ENKENBACH-ALSENBORN, Germany — Countless faces sported huge smiles at the Kaiserslautern Special Olympics May 12 at the German Police Academy.
Neither the dreary overcast skies nor the unseasonable cold could dim the smiles of the 800 athletes who participated in the games and the 1,650 volunteers who made it all possible. The athletes, between the ages of 8 and 70, came from 58 schools and institutions throughout Germany, including 19 Department of Defense Dependents Schools, Europe.
The Special Olympics, an international program of athletic competition for children and adults with intellectual disabilities, was hosted by the U.S. Army Garrison Kaiserslautern for its 27th year. As in the past 11 years, they were co-hosted by and held at the grounds of the German Police Academy in Enkenbach-Alsenborn.
"This wonderful event demonstrates the great partnership we have with the police academy," said Mark Heeter, the public affairs officer at USAG-K. He explained that the hosts tackled an incredible amount of planning and coordination to make this a first-class event.
"In the end, everyone was a winner. In the end, even the sun smiled on us - for about five minutes or so," he said.
Many Special Olympians, including 16-year-old Holger Jotter, a student at the Siegmund-Craemer-School in Bad Duerkheim, Germany, wore smiles - smiles that certainly outlasted and outshone the sun.
"He is having so much fun, it's contagious. He played softball and then we stood in line for three competitions, but he changed his mind. He is having fun just seeing everyone and feeling the incredible atmosphere, this incredible excitement," said his buddy, Air Force Tech. Sgt. Scott Noggle, a network administrator with the Air Force at Ramstein Air Base.
Volunteer buddies simultaneously fill the role of personal coach, cheerleader and friend for the event. Noggle, who has been active with the games since 1992, relied on smiles, touch and gestures to communicate with Jotter. Nonetheless, he declared it a very rewarding and enjoyable experience.
"Let me win. But if I cannot win, let me be brave in the attempt." The oath of the Special Olympics was enthusiastically celebrated by countless athletes. Participation would garner them a ribbon - and with the choice of track and field, soccer, badminton, softball, tennis, basketball, and volleyball - numerous athletes sported impressive collections of them. For the 5- to 7-year-olds, a number of non-competitive games provided fun and excitement.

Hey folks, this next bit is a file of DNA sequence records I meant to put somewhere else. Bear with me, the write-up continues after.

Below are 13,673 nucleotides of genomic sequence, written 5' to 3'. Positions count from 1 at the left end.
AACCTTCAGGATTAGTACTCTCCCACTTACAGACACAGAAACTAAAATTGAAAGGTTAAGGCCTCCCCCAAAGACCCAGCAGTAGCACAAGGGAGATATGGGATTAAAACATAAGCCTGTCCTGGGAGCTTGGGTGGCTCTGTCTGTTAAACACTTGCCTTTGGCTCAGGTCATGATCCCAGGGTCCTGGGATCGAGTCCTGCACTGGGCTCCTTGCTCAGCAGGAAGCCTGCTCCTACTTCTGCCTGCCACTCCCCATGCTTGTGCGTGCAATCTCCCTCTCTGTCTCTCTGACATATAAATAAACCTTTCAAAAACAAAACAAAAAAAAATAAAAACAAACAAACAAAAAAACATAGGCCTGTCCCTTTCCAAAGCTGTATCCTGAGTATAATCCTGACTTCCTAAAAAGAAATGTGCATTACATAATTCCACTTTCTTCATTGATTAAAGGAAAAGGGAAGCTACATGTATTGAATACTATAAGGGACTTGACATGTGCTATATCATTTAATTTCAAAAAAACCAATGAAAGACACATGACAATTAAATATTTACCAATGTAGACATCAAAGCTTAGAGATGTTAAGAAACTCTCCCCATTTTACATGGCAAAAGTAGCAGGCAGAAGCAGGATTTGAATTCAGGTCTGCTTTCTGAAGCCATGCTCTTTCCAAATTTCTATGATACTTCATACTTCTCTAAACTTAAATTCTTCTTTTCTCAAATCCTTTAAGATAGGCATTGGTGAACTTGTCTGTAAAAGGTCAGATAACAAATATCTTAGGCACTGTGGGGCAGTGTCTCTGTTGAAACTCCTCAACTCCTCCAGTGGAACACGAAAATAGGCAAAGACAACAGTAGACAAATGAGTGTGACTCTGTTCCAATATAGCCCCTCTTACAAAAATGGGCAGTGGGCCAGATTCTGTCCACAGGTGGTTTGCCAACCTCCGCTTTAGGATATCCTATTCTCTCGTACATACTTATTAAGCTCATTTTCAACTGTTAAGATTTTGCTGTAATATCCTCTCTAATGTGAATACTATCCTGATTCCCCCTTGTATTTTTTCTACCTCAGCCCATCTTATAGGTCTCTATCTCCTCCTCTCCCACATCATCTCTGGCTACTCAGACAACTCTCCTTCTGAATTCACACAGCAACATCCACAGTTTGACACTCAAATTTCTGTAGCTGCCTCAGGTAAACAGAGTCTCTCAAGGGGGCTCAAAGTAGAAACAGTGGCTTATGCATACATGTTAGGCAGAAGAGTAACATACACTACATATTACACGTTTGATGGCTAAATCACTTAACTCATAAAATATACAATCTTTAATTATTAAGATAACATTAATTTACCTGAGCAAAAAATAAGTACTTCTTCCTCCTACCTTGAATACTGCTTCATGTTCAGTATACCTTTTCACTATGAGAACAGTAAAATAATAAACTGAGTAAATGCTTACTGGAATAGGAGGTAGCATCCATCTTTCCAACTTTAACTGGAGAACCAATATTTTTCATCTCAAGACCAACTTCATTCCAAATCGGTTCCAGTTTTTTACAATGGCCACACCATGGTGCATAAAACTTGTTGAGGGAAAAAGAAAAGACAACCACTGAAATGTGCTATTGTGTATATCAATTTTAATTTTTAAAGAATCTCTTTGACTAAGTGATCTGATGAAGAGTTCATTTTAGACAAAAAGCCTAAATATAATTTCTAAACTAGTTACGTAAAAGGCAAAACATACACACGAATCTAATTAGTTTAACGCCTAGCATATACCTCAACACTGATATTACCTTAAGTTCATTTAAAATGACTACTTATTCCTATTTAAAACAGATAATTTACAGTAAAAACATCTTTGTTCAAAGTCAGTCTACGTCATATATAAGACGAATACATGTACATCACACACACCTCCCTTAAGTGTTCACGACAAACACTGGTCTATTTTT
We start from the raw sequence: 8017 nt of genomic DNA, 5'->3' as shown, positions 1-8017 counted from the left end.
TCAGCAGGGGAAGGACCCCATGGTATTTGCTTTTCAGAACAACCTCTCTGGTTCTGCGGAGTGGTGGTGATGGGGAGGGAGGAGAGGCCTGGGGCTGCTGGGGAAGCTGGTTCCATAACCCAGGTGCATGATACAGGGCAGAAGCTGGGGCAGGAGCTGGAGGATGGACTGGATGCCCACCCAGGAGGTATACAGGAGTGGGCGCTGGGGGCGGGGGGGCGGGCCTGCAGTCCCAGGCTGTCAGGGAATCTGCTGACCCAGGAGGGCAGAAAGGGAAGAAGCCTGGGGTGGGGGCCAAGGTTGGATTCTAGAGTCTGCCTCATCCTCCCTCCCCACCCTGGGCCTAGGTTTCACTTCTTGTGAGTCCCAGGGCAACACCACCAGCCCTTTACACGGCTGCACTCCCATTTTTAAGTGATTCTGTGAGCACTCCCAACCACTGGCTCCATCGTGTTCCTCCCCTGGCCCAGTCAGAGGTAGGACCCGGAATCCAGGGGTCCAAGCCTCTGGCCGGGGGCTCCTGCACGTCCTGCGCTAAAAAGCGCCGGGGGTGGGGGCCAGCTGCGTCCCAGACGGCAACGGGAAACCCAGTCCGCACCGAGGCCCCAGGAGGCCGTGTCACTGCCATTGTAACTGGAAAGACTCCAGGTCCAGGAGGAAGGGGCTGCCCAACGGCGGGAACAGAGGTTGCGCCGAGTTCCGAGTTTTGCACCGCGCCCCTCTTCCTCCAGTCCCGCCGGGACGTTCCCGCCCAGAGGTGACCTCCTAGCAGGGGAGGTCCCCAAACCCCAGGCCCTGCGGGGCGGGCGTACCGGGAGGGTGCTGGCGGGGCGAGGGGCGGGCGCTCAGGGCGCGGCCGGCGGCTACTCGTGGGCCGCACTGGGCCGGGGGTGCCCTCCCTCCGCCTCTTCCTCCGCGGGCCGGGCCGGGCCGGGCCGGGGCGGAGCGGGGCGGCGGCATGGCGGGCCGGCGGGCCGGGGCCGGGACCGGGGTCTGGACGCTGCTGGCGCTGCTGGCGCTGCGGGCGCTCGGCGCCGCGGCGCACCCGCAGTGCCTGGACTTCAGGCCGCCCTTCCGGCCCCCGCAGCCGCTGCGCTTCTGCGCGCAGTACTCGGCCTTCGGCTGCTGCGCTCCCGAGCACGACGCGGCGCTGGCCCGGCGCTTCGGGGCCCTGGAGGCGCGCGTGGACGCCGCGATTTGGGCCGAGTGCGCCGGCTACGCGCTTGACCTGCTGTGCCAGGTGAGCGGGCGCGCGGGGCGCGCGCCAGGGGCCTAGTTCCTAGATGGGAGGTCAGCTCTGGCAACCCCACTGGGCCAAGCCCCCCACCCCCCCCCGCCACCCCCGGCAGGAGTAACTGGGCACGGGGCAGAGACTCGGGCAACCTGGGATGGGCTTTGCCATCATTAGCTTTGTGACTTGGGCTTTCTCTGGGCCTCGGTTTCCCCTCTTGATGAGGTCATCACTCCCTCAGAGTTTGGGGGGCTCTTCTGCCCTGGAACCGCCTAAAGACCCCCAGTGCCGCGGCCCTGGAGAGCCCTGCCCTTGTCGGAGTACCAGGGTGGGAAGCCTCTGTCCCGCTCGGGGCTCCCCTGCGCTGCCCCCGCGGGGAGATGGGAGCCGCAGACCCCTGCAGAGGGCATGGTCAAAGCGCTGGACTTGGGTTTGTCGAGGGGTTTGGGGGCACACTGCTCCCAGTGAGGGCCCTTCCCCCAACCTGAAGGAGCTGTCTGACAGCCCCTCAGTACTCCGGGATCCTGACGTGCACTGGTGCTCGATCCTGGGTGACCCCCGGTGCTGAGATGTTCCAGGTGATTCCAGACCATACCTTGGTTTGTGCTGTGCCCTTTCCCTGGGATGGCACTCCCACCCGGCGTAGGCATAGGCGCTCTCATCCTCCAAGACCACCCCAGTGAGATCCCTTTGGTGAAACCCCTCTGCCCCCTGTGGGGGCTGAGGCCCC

If the athletes showed all-out enthusiasm, so did the volunteers. Encouragement, cheering and praise were passionately and loudly expressed everywhere. The athletes with their joyous smiles and eager enthusiasm and the volunteers with their compassionate encouragement and exuberant cheering put the "special" into the Special Olympics.
Not quite 18-year-old Mariah Bastin, a student at Ramstein High School, is another regular. Inspired by her 11-year-old brother, Stirling Bastin, who is a student at REHA Westpfalz Schule in Landstuhl, Germany, she said, "It's just amazing to see so many people who compete wholeheartedly despite their disabilities. It is awesome how they deal with their circumstances, how happy they are and how much fun they have."
Luca Mathieu, also 11 and a classmate of Stirling, made another point. The Special Olympics would not be near as special without the Americans, he explained.
"They are so nice and very loud when they clap and cheer. It makes me smile," he said. A volunteer for the past 14 years, Sgt. Maj. Mariano Alvarez, the 21st Theater Sustainment Command's supply and logistics directorate sergeant major, handed out medals to the athletes.
"This is what soldiers do. You assist wherever you can. You give back to the community," said Alvarez. "But the Special Olympics are always very special. To see so much joy and determination in the face of adversity makes you realize how lucky you are."
"The looks - the smiles on their faces - is the most rewarding part," he added.
The Special Olympics, which began in 1968 when Eunice Kennedy Shriver organized the First International Special Olympics Games at Soldier Field in Chicago, were brought to Kaiserslautern by Sarah Bican a DODDS teacher in 1974